As for the pots and pans, the choice of size and type of material from which they are made becomes very important. The first thought must be how often will it be used, what heat intensity will it be subjected to, and what will be cooked in these pieces of equipment. Far too often, you walk into the kitchen and see these small pieces of equipment in terrible condition due to over exposure to heat because of the material from which they are made. All of these things, as simple as they may seem, have an effect on your finished product as it relates to final flavor and texture.
So why is this knowledge so important? Let’s look at the large equipment and the size of our oven cabin, for instance. Although we cook at certain temperatures recommended by your recipe, the effect of the oven cabin in which it is cooked is very important, as a large cabin will have a different result from a small one, even if it is at the same temperature. We will not get into the science of why this is the case, but having dealt with this equipment for over 30 years, I can tell you for a fact, that it is.
Whether the oven is a convection or standard one – convection being an oven with a fan which circulates the hot air, standard being your normal oven with just a heating element and no fan – makes a huge difference to the final quality of your food item. This, too, should give you an idea as to why 350 degrees can give you a different effect given the influence of the air conditions on the inside, as the air circulating because of the fan will give you a more even cooking than the air that is stagnant at 350 degrees.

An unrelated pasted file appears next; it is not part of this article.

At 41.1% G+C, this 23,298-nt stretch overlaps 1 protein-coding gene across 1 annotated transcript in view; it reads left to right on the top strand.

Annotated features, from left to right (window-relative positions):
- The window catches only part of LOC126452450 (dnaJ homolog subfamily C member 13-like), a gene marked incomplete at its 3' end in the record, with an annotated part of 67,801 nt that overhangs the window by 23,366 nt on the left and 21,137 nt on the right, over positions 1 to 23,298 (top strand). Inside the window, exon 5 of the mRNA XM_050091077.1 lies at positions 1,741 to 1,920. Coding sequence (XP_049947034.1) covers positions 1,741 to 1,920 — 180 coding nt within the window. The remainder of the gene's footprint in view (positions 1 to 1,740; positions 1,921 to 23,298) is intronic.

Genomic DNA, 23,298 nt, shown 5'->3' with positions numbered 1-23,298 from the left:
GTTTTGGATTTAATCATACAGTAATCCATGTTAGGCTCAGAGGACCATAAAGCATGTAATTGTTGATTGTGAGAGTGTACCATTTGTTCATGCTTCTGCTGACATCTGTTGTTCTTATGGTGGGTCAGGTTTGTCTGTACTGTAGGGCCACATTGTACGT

Staying with large equipment, there are also things to consider when you are purchasing your refrigerator. For instance, how large is your cavity for cooling, how big are the doors, how frequently will those doors be open? Mismanagement of these actions can easily lead to an increase in your electricity bill and far more importantly, an increase of your grocery bill due to the spoilage of those fruits, vegetables and other commodities that you store in that refrigerator. Careful consideration of something like the size of your freezing compartment is also very important, as the larger the compartment, the more expensive it will be to keep things in a frozen state – this, too, can impact your cost of operating this vitally important piece of equipment.
In our next article, we will continue to look at other pieces of equipment such as pots, pans, mixing equipment and, of course, your tools and utensils and the critical role they play, as we continue to attempt to master the art of cooking.
Contact Caribbean Cuizine Culinary Institute at 629-0075/76/77 if you are interested in joining any of our cooking classes, including the Sugar and Rum class taking place during the month of March.
(Peter Edey is a Certified Executive Chef with the American Culinary Federation, a graduate of l’École Ritz Escoffier, Paris and a Certified Caribbean Hospitality Trainer email@example.com)